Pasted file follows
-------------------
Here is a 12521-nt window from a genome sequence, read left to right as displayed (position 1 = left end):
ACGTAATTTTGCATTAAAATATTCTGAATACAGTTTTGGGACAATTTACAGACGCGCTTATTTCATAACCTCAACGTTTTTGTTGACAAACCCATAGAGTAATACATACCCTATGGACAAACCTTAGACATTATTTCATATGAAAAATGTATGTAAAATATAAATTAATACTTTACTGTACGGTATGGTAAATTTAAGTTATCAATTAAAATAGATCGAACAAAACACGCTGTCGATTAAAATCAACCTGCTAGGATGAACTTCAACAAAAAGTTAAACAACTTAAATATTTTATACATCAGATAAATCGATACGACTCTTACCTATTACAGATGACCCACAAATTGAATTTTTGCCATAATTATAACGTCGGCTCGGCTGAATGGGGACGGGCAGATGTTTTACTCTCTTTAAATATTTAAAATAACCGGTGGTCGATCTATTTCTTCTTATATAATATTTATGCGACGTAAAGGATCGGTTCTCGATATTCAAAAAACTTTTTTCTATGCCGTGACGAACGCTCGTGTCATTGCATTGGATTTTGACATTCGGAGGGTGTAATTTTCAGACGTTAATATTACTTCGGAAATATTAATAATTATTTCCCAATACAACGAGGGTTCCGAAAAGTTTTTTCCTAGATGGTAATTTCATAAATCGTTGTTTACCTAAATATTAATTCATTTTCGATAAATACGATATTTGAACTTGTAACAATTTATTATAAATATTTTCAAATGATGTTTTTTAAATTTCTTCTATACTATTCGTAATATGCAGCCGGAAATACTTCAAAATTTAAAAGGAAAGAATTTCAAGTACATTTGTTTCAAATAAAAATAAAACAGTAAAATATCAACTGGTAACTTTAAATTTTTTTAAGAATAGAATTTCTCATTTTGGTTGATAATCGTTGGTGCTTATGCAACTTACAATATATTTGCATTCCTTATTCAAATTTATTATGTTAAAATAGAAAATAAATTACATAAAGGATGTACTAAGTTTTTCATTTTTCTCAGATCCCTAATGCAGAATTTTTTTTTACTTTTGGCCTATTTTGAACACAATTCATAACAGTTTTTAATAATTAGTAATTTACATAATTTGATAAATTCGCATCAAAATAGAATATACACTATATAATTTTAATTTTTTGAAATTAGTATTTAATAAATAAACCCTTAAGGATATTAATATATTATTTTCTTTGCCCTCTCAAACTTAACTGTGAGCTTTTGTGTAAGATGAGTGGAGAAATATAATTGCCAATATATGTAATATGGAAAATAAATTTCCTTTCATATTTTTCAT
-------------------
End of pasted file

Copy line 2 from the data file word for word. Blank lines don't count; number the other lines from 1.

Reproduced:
ACGTAATTTTGCATTAAAATATTCTGAATACAGTTTTGGGACAATTTACAGACGCGCTTATTTCATAACCTCAACGTTTTTGTTGACAAACCCATAGAGTAATACATACCCTATGGACAAACCTTAGACATTATTTCATATGAAAAATGTATGTAAAATATAAATTAATACTTTACTGTACGGTATGGTAAATTTAAGTTATCAATTAAAATAGATCGAACAAAACACGCTGTCGATTAAAATCAACCTGCTAGGATGAACTTCAACAAAAAGTTAAACAACTTAAATATTTTATACATCAGATAAATCGATACGACTCTTACCTATTACAGATGACCCACAAATTGAATTTTTGCCATAATTATAACGTCGGCTCGGCTGAATGGGGACGGGCAGATGTTTTACTCTCTTTAAATATTTAAAATAACCGGTGGTCGATCTATTTCTTCTTATATAATATTTATGCGACGTAAAGGATCGGTTCTCGATATTCAAAAAACTTTTTTCTATGCCGTGACGAACGCTCGTGTCATTGCATTGGATTTTGACATTCGGAGGGTGTAATTTTCAGACGTTAATATTACTTCGGAAATATTAATAATTATTTCCCAATACAACGAGGGTTCCGAAAAGTTTTTTCCTAGATGGTAATTTCATAAATCGTTGTTTACCTAAATATTAATTCATTTTCGATAAATACGATATTTGAACTTGTAACAATTTATTATAAATATTTTCAAATGATGTTTTTTAAATTTCTTCTATACTATTCGTAATATGCAGCCGGAAATACTTCAAAATTTAAAAGGAAAGAATTTCAAGTACATTTGTTTCAAATAAAAATAAAACAGTAAAATATCAACTGGTAACTTTAAATTTTTTTAAGAATAGAATTTCTCATTTTGGTTGATAATCGTTGGTGCTTATGCAACTTACAATATATTTGCATTCCTTATTCAAATTTATTATGTTAAAATAGAAAATAAATTACATAAAGGATGTACTAAGTTTTTCATTTTTCTCAGATCCCTAATGCAGAATTTTTTTTTACTTTTGGCCTATTTTGAACACAATTCATAACAGTTTTTAATAATTAGTAATTTACATAATTTGATAAATTCGCATCAAAATAGAATATACACTATATAATTTTAATTTTTTGAAATTAGTATTTAATAAATAAACCCTTAAGGATATTAATATATTATTTTCTTTGCCCTCTCAAACTTAACTGTGAGCTTTTGTGTAAGATGAGTGGAGAAATATAATTGCCAATATATGTAATATGGAAAATAAATTTCCTTTCATATTTTTCAT